Rashid Johnson's “The New Escapist Promised Land Garden and Recreation Center” | Art review
Rashid Johnson’s private club isn’t part of the old boys’ network. True, he has transformed a normally sterile white-box gallery into a cozy retreat with dark wood paneling and potted plants. And lovely self-portraits of the 31-year-old former Chicagoan (who now lives in New York) dressed up as tennis star Jimmy Connors or reading on a spa-style chaise longue seem to celebrate wealth and leisure. Yet the air is filled not with cigar smoke but incense and the mellow sounds of Sun Ra. Johnson’s site-specific installation turns a space associated with white privilege into a sanctuary for black traditions.
The artist never explains, however, how this ingenious makeover relates to the abstract “starscapes” on the walls. These black-and-white paintings resemble photographs of the Milky Way, yet they’re reverse stencils Johnson makes with culturally significant materials such as black-eyed peas. And while these pieces are formally impressive, it’s unclear how they connect to the other component of the installation: black soap- and wax-covered sculptural altars that support bowls of yellow shea butter (used in Africa as a moisturizer as well as in some religious ceremonies), gold-painted rocks, books about math and blackness, and Al Green’s I’m Still in Love with You on vinyl.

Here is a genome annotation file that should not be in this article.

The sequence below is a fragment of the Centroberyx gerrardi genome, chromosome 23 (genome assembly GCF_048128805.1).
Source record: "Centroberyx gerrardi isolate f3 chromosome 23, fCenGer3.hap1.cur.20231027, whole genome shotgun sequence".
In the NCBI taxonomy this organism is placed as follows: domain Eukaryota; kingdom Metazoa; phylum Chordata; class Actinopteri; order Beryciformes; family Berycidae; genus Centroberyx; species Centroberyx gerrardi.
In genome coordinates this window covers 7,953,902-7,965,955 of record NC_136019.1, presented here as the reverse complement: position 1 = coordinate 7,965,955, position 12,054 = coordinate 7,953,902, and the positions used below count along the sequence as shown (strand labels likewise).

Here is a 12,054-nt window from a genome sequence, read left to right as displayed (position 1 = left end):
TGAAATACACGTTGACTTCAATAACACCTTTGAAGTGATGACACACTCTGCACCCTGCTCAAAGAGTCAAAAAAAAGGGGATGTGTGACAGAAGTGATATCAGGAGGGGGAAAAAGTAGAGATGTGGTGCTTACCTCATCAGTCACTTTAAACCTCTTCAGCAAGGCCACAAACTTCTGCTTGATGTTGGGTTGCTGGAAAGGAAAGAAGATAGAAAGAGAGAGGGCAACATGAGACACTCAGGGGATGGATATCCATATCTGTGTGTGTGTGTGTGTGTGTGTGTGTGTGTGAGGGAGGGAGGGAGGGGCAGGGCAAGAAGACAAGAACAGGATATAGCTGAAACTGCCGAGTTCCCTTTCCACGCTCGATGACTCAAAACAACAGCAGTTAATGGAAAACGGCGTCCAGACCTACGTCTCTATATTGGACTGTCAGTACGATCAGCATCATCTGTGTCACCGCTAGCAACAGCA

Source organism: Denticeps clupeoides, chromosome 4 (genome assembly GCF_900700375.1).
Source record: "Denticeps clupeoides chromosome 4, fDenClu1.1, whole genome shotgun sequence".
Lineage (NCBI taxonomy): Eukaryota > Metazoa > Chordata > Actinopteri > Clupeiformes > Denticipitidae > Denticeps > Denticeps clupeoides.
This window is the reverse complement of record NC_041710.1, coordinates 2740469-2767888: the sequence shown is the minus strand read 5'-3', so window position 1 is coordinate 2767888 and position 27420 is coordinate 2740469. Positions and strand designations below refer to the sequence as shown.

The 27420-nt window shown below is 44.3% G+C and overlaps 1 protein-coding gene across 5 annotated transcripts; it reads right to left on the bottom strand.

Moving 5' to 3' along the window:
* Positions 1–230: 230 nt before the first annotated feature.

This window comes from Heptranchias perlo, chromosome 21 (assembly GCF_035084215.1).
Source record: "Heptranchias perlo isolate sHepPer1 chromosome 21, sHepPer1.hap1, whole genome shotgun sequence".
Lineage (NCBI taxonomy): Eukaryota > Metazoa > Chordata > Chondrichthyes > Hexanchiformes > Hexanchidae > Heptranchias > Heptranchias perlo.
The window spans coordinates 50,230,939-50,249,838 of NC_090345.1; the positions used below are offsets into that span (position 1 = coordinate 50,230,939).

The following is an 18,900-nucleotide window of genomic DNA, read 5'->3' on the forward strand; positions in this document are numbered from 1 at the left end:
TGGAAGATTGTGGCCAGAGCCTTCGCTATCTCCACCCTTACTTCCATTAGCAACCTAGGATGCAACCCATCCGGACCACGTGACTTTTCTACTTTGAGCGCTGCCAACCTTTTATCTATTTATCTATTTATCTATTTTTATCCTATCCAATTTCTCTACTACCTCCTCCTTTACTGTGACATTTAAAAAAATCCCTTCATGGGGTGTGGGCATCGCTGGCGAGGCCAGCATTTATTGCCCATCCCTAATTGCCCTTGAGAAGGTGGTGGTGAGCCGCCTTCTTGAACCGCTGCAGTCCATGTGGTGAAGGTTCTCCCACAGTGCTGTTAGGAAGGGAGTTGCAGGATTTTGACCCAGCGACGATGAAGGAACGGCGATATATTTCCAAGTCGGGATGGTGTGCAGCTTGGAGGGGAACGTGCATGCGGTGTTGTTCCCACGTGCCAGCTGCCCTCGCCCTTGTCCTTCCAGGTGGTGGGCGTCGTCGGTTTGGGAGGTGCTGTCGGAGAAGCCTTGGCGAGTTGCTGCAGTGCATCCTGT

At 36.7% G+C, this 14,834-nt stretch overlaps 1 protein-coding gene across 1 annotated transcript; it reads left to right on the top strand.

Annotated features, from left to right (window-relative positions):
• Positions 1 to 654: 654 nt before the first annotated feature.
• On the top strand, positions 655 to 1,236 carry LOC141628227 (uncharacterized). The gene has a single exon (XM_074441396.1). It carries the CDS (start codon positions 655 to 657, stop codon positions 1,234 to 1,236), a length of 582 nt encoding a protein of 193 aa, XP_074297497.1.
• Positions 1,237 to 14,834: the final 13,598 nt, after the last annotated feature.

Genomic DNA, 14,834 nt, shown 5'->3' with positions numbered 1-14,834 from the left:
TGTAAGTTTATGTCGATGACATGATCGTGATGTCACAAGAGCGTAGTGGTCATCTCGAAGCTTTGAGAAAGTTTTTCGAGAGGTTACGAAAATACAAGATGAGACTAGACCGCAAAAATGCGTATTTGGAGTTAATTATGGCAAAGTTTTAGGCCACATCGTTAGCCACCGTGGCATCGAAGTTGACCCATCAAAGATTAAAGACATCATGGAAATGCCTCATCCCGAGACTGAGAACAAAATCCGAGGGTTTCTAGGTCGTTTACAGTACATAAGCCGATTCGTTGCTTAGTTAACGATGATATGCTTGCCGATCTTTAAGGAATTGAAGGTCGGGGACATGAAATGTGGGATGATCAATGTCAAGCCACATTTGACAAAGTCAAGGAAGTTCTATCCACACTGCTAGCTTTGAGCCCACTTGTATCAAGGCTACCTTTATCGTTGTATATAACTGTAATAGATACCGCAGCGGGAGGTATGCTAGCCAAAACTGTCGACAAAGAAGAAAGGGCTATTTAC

Johnson indeed creates a pleasant “escape” from the West Loop’s gritty streets, though we doubt that’s his primary intent. Unfortunately, this disjointed project doesn’t illuminate the Afro-futurism, “alchemy, divination [and] astronomy” that the gallery assures us the artist is invoking—which makes his ambiguous “club” seem a little too exclusive.